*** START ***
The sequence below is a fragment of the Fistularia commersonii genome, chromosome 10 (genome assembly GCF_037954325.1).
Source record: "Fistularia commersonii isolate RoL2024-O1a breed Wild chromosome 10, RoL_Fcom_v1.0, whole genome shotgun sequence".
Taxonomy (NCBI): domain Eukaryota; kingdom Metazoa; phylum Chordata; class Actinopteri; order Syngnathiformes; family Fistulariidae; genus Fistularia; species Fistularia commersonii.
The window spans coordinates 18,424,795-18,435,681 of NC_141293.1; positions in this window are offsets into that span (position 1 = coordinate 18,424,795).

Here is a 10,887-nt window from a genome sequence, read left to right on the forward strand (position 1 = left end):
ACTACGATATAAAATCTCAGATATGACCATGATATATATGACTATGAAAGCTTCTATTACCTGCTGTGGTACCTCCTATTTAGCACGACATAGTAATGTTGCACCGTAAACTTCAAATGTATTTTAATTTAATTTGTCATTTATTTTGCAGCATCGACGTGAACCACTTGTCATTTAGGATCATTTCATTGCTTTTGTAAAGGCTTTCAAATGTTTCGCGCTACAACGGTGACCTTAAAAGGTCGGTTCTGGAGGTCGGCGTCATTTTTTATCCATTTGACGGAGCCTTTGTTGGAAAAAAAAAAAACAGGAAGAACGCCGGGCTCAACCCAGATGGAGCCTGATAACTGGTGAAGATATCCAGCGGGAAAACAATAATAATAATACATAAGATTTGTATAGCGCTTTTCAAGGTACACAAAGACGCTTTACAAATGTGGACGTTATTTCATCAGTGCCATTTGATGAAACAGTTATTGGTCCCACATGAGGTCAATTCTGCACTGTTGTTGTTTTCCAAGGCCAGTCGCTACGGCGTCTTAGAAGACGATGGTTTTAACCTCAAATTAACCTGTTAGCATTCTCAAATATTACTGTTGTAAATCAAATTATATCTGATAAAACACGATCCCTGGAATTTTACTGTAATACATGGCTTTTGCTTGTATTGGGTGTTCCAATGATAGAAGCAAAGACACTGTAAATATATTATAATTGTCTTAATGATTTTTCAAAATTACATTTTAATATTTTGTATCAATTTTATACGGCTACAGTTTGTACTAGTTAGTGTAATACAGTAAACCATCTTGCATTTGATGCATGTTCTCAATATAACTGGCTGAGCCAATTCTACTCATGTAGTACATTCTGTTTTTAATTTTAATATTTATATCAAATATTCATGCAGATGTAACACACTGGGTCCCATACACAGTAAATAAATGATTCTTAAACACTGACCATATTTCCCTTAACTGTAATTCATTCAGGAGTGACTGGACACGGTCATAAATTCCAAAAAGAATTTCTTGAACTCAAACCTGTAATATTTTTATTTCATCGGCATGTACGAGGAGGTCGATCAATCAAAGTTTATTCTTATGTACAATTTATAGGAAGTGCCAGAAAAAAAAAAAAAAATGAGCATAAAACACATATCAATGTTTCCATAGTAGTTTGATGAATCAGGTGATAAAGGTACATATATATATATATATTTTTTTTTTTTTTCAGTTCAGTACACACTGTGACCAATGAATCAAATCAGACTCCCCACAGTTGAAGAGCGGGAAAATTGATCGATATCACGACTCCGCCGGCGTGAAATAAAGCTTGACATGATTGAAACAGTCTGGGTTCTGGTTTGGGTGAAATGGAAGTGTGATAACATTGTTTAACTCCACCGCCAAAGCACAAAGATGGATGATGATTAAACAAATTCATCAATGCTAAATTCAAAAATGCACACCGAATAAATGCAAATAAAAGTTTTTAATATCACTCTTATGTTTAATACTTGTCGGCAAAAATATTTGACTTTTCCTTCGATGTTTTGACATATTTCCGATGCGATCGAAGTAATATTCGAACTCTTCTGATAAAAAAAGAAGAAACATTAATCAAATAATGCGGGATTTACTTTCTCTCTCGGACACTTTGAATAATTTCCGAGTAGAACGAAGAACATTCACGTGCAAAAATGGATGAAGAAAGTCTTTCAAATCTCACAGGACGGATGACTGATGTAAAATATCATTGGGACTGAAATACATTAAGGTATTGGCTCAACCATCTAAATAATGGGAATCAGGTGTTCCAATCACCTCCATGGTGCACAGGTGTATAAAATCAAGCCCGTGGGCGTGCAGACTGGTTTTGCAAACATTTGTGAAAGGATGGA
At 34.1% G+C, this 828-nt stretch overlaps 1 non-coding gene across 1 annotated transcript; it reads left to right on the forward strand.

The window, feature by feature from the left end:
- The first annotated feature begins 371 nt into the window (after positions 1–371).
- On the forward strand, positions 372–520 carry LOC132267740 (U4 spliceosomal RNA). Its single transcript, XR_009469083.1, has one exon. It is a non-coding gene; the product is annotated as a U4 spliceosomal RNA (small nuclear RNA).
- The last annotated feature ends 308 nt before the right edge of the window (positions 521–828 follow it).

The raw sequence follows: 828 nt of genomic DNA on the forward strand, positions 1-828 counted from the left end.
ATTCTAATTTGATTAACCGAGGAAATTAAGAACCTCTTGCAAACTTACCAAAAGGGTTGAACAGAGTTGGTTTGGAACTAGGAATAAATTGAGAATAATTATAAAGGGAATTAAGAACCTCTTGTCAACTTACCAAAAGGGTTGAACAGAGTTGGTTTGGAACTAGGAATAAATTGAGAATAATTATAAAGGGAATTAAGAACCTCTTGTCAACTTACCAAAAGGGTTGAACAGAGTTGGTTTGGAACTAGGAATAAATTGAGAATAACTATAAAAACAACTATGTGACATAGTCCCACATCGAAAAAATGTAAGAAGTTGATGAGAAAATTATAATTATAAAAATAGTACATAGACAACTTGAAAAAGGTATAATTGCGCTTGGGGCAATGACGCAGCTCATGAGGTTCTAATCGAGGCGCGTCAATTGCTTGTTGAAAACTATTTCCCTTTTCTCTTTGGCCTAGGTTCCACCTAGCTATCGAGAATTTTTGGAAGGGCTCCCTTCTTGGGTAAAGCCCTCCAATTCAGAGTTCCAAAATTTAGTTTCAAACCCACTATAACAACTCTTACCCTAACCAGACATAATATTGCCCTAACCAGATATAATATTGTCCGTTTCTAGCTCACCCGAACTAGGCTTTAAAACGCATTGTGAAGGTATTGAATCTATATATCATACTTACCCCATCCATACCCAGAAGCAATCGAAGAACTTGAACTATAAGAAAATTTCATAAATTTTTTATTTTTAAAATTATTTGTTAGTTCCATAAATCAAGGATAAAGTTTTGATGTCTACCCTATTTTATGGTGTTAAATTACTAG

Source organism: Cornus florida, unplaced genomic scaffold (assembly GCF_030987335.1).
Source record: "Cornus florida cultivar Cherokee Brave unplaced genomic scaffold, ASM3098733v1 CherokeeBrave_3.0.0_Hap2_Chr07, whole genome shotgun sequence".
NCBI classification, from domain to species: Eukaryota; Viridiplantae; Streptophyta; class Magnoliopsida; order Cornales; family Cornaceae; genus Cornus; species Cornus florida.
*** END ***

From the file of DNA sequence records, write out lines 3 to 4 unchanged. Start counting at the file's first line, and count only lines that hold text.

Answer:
Taxonomy (NCBI): domain Eukaryota; kingdom Metazoa; phylum Chordata; class Actinopteri; order Syngnathiformes; family Fistulariidae; genus Fistularia; species Fistularia commersonii.
The window spans coordinates 18,424,795-18,435,681 of NC_141293.1; positions in this window are offsets into that span (position 1 = coordinate 18,424,795).